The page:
To narrow the list of shared documents to a particular collaborator, type their name in the search bar at the top. This will thin the choices just to docs you worked on together.

Add Drive to Windows’ “Send to” menu

If you’ve already installed Google Drive on Windows, you can enable this useful shortcut. Navigate to Users > [yourusername] > AppData > Roaming > Microsoft > Windows > SendTo. Find Google Drive on the Favorites bar and drag it to the SendTo folder. This will let you right-click on any file in Windows and express it directly to Drive.

Preview multiple documents

There’s nothing efficient about opening a bunch of individual documents to find the one you want. Fortunately, in Drive you don’t have to.

Use Drive’s preview feature to toggle through a range of files without opening them all.

Use Drive’s preview feature to toggle through a range of files without opening them all.

 

Start by either Shift-clicking (for a continuous range of files) or Control-clicking (for a non-continuous range) the documents you want to preview. Next, click the eye icon in the top right of the browser window. Thumbnails of each file will appear in a preview bar across the bottom of the browser window. Toggle through them to sneak a full-size peek at each one.

Use quick creation links

Rather than opening a new browser tab and logging in to Drive each time you want to create a new document or spreadsheet, shave off some time by using quick creation links. These links are written as “http://drive.google.com/document/create” but you replace “document” with “presentation,” “spreadsheet,” and “drawing” for each link. Then drag all of them to your bookmark toolbar. Next time you need to create one of these documents, you can do it with one click.

GPU Accelerated Computing with C and C++

With the CUDA Toolkit from NVIDIA, you can accelerate your C or C++ code by moving the computationally intensive portions of your code to an NVIDIA GPU.  In addition to providing drop-in library acceleration, you are able to efficiently access the massive parallel power of a GPU with a few new syntactic elements and calling functions from the CUDA Runtime API.

The CUDA Toolkit from NVIDIA is free and includes:

  • Visual and command-line debugger
  • Visual and command-line GPU profiler
  • Many GPU optimized libraries
  • The CUDA C/C++ compiler
  • GPU management tools
  • Lots of other features

Getting Started:

  1. Make sure you have an understanding of what CUDA is.
    • Read through the Introduction to CUDA C/C++ series on Mark Harris’ Parallel Forall blog.
  2. Try CUDA by taking a self-paced lab on nvidia.qwiklab.com. These labs only require a supported web browser and a network that allows Web Sockets. Click here to verify that your network & system support Web Sockets in section “Web Sockets (Port 80)”, all check marks should be green.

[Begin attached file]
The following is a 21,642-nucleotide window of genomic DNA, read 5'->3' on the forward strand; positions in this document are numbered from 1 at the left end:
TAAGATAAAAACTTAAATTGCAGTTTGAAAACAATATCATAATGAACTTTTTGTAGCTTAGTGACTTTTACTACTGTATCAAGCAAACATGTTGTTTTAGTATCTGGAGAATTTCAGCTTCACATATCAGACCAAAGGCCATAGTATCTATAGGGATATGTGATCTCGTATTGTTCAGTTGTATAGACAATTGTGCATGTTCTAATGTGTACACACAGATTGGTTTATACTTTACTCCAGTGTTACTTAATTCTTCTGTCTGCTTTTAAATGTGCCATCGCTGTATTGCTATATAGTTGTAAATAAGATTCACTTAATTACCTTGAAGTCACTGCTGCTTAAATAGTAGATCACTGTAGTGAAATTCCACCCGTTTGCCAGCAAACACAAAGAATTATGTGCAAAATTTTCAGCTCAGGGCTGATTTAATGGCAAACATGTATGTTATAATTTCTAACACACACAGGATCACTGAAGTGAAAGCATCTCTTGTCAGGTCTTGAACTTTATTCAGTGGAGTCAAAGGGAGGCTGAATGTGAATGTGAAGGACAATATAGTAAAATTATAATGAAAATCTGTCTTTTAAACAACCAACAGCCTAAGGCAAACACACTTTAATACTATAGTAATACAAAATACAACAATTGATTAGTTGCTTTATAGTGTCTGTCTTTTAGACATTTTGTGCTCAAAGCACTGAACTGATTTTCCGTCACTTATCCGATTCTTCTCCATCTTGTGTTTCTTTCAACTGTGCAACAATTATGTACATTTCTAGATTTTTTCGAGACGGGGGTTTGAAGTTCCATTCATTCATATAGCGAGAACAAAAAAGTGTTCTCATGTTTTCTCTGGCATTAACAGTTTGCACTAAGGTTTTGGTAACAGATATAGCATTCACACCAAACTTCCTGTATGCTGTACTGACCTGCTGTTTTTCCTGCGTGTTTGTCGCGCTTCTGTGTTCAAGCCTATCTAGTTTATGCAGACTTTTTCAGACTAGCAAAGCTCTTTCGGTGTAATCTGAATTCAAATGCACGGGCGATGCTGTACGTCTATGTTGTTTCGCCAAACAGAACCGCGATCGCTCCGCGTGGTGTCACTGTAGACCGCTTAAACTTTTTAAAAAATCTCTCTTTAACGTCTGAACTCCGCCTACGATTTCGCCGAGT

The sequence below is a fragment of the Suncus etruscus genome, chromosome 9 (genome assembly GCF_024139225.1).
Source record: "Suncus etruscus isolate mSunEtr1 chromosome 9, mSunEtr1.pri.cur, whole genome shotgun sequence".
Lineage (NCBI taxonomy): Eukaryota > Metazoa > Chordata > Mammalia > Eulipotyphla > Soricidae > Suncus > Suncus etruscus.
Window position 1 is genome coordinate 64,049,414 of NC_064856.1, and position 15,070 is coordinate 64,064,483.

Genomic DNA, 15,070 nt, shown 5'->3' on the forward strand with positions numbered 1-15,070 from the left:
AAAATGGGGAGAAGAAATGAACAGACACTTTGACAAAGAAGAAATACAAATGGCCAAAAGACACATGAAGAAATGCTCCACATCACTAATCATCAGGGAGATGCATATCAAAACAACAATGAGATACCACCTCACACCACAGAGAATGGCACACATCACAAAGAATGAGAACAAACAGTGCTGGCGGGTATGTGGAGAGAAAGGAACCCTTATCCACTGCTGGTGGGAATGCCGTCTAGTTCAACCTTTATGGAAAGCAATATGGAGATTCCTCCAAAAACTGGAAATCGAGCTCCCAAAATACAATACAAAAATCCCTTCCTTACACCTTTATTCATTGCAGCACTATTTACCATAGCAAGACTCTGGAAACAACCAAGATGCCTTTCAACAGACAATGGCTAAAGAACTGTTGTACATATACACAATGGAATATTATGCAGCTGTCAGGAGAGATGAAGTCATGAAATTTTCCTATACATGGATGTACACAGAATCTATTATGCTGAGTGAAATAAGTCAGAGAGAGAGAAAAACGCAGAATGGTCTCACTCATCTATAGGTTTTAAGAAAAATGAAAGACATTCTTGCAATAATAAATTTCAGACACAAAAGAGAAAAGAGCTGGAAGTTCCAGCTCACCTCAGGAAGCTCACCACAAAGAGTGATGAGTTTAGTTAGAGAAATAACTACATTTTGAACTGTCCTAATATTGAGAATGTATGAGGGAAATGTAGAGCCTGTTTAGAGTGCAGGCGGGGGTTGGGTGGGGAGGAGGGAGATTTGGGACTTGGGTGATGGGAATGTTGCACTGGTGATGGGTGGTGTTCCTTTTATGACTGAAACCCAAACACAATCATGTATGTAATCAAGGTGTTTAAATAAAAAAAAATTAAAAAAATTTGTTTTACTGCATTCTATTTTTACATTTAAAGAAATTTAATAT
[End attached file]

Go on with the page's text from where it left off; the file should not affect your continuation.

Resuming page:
3. Download and install the CUDA Toolkit.
    • You can watch a quick how-to video for Windows showing this process:

    • Also see Getting Started Guides for Windows, Mac, and Linux.
  4. See how to quickly write your first CUDA C program by watching the following video:

Learning CUDA:

  1. Take the easily digestible, high-quality, and free Udacity Intro to Parallel Programming course which uses CUDA as the parallel programming platform of choice.
  2. Visit docs.nvidia.com for CUDA C/C++ documentation.
  3. Work through hands-on examples:
  4. Look through the code samples that come installed with the CUDA Toolkit.
  5. If you are working in C++, you should definitely check out the Thrust parallel template library.
  6. Browse and ask questions on stackoverflow.com or NVIDIA’s DevTalk forum.
  7. Learn more by:
  8. Look at the following for more advanced hands-on examples:

So, now you’re ready to deploy your application?
You can register today to have FREE access to NVIDIA TESLA K40 GPUs.
Develop your codes on the fastest accelerator in the world. Try a Tesla K40 GPU and accelerate your development.

Availability

The CUDA Toolkit is a free download from NVIDIA and is supported on Windows, Mac, and most standard Linux distributions.

  • Starting with CUDA 5.5, CUDA also supports the ARM architecture
  • For the host-side code in your application, the nvcc compiler will use your default host compiler.


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My name is Sayed Ahmadreza Razian and I am a graduate of the master degree in Artificial intelligence .
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Related topics such as image processing, machine vision, virtual reality, machine learning, data mining, and monitoring systems are my research interests, and I intend to pursue a PhD in one of these fields.

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  • Data mining - Big Data
  • CUDA Programming